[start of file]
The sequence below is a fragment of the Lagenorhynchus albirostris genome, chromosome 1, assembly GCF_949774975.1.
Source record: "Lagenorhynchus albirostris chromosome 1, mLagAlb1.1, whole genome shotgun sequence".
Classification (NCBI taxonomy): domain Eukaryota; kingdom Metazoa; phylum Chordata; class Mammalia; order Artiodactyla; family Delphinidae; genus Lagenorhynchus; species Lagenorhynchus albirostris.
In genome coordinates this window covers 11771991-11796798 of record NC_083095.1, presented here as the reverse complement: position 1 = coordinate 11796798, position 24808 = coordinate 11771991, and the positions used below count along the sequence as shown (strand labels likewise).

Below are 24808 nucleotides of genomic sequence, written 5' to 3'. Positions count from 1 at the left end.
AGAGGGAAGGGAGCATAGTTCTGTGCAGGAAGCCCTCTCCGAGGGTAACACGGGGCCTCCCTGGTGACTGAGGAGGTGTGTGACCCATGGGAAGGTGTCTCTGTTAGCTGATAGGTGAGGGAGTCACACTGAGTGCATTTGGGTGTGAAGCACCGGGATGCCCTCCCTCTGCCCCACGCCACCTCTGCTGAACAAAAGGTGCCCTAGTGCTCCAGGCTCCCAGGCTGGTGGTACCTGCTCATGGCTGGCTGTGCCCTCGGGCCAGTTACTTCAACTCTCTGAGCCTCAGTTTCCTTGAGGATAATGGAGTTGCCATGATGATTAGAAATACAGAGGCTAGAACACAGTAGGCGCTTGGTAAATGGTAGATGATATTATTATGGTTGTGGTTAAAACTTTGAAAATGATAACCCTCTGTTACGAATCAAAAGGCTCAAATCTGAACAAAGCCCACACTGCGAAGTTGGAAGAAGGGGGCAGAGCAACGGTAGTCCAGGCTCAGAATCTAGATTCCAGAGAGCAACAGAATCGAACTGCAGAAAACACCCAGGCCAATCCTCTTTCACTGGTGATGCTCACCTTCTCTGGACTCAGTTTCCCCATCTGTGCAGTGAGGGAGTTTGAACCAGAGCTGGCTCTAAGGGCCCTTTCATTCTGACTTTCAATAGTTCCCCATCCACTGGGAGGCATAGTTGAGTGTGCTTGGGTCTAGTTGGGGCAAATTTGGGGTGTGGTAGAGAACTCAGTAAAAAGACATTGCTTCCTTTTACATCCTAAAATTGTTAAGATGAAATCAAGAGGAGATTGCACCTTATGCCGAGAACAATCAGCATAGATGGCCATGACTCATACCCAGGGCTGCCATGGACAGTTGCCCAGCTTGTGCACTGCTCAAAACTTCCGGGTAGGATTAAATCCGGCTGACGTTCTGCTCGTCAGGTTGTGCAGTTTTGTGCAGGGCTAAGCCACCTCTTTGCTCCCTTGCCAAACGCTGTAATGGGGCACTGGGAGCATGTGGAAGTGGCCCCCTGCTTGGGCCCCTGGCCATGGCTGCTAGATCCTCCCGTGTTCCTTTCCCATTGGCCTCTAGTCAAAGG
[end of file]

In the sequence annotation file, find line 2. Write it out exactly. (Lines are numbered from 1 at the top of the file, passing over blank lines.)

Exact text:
Source record: "Lagenorhynchus albirostris chromosome 1, mLagAlb1.1, whole genome shotgun sequence".